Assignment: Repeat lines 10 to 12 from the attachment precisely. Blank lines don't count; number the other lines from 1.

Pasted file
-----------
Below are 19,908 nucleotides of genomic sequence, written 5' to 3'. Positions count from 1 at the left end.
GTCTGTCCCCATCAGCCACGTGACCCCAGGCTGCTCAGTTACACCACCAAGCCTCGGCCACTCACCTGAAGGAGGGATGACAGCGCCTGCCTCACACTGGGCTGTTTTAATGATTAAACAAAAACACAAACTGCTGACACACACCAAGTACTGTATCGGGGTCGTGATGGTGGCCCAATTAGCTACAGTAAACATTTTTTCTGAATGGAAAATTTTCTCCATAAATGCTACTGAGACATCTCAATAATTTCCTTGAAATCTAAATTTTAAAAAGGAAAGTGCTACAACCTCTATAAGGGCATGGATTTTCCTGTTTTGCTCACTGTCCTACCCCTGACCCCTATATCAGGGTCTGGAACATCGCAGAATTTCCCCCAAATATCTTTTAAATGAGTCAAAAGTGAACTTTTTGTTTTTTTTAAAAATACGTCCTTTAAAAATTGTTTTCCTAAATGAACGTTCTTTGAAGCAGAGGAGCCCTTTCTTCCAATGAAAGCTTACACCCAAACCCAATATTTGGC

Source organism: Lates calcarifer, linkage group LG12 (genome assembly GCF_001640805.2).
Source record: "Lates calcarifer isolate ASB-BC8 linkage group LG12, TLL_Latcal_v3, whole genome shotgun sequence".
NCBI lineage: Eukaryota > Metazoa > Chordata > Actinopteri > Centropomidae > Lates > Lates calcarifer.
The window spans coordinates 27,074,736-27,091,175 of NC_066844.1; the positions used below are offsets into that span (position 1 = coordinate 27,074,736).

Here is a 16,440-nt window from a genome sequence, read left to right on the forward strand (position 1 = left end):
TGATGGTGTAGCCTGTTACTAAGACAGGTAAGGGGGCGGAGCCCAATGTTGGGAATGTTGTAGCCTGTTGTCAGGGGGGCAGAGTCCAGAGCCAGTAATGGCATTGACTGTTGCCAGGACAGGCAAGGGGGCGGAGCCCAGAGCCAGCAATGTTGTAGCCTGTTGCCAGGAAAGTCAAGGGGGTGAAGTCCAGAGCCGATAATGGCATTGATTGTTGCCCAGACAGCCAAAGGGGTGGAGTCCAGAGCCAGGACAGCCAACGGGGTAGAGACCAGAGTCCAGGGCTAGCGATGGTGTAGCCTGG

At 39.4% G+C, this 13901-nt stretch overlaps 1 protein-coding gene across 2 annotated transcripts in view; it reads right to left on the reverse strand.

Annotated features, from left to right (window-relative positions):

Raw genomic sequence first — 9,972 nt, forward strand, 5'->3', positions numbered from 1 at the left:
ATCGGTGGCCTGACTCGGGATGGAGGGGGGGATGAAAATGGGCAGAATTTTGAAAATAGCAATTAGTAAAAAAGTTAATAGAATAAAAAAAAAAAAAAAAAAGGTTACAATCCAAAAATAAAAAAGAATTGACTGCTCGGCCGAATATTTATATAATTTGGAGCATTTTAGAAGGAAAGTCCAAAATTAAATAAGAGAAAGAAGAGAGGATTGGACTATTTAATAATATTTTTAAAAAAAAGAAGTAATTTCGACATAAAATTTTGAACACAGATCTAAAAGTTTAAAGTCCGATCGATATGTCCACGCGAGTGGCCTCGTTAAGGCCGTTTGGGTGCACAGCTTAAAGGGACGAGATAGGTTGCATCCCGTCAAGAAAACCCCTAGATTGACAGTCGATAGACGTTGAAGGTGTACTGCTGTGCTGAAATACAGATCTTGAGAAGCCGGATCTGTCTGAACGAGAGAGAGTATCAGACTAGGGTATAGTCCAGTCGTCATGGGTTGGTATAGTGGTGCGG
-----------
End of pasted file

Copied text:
Annotated features, from left to right (window-relative positions):

Raw genomic sequence first — 9,972 nt, forward strand, 5'->3', positions numbered from 1 at the left:
ATCGGTGGCCTGACTCGGGATGGAGGGGGGGATGAAAATGGGCAGAATTTTGAAAATAGCAATTAGTAAAAAAGTTAATAGAATAAAAAAAAAAAAAAAAAAGGTTACAATCCAAAAATAAAAAAGAATTGACTGCTCGGCCGAATATTTATATAATTTGGAGCATTTTAGAAGGAAAGTCCAAAATTAAATAAGAGAAAGAAGAGAGGATTGGACTATTTAATAATATTTTTAAAAAAAAGAAGTAATTTCGACATAAAATTTTGAACACAGATCTAAAAGTTTAAAGTCCGATCGATATGTCCACGCGAGTGGCCTCGTTAAGGCCGTTTGGGTGCACAGCTTAAAGGGACGAGATAGGTTGCATCCCGTCAAGAAAACCCCTAGATTGACAGTCGATAGACGTTGAAGGTGTACTGCTGTGCTGAAATACAGATCTTGAGAAGCCGGATCTGTCTGAACGAGAGAGAGTATCAGACTAGGGTATAGTCCAGTCGTCATGGGTTGGTATAGTGGTGCGG